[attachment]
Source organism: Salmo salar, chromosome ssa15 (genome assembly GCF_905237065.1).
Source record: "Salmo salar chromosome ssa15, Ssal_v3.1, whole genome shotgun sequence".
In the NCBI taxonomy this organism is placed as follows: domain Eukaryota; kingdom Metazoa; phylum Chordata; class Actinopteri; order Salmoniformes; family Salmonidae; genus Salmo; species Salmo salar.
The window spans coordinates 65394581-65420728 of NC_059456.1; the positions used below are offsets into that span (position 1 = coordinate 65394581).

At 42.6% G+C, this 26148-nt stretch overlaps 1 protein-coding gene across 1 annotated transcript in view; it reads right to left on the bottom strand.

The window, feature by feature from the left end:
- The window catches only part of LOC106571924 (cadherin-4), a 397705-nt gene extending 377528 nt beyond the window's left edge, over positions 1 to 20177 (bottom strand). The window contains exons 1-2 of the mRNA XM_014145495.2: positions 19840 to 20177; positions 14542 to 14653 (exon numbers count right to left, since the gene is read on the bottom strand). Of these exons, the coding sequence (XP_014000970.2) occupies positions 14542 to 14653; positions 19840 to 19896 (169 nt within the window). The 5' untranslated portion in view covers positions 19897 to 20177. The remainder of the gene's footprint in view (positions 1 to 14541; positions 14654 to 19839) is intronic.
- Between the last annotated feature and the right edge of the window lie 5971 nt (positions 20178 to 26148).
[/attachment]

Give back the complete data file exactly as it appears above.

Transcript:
Source organism: Salmo salar, chromosome ssa15 (genome assembly GCF_905237065.1).
Source record: "Salmo salar chromosome ssa15, Ssal_v3.1, whole genome shotgun sequence".
In the NCBI taxonomy this organism is placed as follows: domain Eukaryota; kingdom Metazoa; phylum Chordata; class Actinopteri; order Salmoniformes; family Salmonidae; genus Salmo; species Salmo salar.
The window spans coordinates 65394581-65420728 of NC_059456.1; the positions used below are offsets into that span (position 1 = coordinate 65394581).

At 42.6% G+C, this 26148-nt stretch overlaps 1 protein-coding gene across 1 annotated transcript in view; it reads right to left on the bottom strand.

The window, feature by feature from the left end:
- The window catches only part of LOC106571924 (cadherin-4), a 397705-nt gene extending 377528 nt beyond the window's left edge, over positions 1 to 20177 (bottom strand). The window contains exons 1-2 of the mRNA XM_014145495.2: positions 19840 to 20177; positions 14542 to 14653 (exon numbers count right to left, since the gene is read on the bottom strand). Of these exons, the coding sequence (XP_014000970.2) occupies positions 14542 to 14653; positions 19840 to 19896 (169 nt within the window). The 5' untranslated portion in view covers positions 19897 to 20177. The remainder of the gene's footprint in view (positions 1 to 14541; positions 14654 to 19839) is intronic.
- Between the last annotated feature and the right edge of the window lie 5971 nt (positions 20178 to 26148).